I'm still trying to get a handle on which of these apply to Arc. Perhaps I'm looking at it the wrong way, but Arc feels a little light in areas (a-c).
Try translating some Arc programs into Common Lisp or Scheme and you'll see what I mean.
And incidentally, I don't have to give hardened users of existing languages reason enough to switch. There are new people learning to program all the time, and to them, all languages are on a level playing field. If they look at Arc and CL and see that programs are 50% longer in CL, why would they choose CL?
a) Programs in "high level" languages can fail to be shorter than their lower-level equivalents. The simple solution: be merciless in keeping the important things short!
b) The overlooked problem in language design is high-level language brevity.
c) The "language design" problem that needs to be solved is... not sure about this one. I'm guessing it's the fact that the rate of change in the field is putting more programmers into the role of language designers at an increasing rate and anything that helps them avoid bad decisions based on ignorance is significant.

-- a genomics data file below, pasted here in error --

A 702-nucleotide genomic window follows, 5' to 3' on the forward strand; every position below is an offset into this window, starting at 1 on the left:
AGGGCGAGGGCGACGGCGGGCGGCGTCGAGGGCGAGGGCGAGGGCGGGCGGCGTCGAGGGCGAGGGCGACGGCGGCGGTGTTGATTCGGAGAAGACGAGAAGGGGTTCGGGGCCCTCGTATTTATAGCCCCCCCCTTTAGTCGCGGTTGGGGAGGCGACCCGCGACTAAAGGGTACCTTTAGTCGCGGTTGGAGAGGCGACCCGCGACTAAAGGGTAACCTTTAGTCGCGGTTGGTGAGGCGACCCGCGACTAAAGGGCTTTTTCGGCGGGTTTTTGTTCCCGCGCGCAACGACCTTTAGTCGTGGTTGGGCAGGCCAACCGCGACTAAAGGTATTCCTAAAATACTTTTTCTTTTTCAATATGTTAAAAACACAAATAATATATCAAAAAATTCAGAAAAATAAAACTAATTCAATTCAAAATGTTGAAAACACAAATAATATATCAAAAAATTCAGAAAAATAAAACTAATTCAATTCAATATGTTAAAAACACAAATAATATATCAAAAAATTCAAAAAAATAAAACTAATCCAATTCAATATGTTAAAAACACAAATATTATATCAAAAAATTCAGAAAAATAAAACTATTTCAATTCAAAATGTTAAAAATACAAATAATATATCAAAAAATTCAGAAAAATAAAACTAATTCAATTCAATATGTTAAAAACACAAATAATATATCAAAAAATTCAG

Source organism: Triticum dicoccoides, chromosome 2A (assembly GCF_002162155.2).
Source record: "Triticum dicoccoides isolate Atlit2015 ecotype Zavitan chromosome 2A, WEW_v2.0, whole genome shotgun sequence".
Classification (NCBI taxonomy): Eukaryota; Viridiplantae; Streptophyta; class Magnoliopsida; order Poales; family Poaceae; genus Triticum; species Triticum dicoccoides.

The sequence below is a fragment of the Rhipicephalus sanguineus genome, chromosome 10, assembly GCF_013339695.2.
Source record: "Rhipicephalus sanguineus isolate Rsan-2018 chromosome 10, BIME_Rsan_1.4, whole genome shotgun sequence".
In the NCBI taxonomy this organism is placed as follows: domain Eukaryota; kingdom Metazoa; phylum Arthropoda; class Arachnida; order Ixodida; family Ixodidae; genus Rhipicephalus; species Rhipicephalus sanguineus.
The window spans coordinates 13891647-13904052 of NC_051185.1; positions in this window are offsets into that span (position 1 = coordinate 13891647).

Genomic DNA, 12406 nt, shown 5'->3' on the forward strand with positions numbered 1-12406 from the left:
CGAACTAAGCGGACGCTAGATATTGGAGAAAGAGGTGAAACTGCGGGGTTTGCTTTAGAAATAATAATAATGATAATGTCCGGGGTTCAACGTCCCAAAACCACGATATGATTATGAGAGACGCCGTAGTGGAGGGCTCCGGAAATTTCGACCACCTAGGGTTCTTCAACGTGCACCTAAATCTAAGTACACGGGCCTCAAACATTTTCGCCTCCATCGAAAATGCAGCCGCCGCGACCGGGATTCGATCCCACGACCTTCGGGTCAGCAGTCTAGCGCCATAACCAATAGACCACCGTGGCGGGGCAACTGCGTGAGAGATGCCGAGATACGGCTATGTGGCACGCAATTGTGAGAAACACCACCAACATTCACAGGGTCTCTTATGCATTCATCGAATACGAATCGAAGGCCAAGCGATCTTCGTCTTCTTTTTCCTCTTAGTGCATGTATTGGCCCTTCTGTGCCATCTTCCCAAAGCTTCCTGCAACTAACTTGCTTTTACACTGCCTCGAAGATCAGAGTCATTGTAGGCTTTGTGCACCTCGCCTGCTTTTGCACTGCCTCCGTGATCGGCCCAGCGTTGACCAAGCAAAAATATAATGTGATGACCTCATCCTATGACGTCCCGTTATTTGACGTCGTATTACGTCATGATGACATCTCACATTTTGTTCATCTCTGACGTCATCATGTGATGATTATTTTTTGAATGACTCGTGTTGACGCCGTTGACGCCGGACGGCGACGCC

d) deliver informally as possible: when designing a new language, write enough to make the goals clear, address issues in a discussion group and put the code somewhere without sweating organizational details like setting up code repositories, bug tracking systems, regression frameworks, etc.
e) crude version 1: implement the minimal stuff using an existing system and don't worry about the fact that to the unaware it may seem just like a trivial program in that system.
f) iterate rapidly: don't get bogged down by things like release processes and backward compatibility. Just focus on getting feedback, experimenting, measuring and looking for improvements.
Taking the analogy to a house, Arc is like a half finished construction project. The frame is up, they're still putting insulation in, and there's one finished room with a cot, a table, and a hot plate which Paul Graham is using to cook the news.yc software. Sure, you might attract scads of interior decorators by opening your house up to random strangers, but very few programmers will be willing to come over to live in Arc. They'll stay in their own houses which are already well stocked with comfortable furniture, decorations, etc., even if it is all a little cluttered and you have to go through the kitchen in order to reach the library from the bedroom.
Some of the people speaking out against Arc are genuine trolls, but some are just saying in a non-tactful way that they'd prefer to stay in a house with drywall, thank you very much.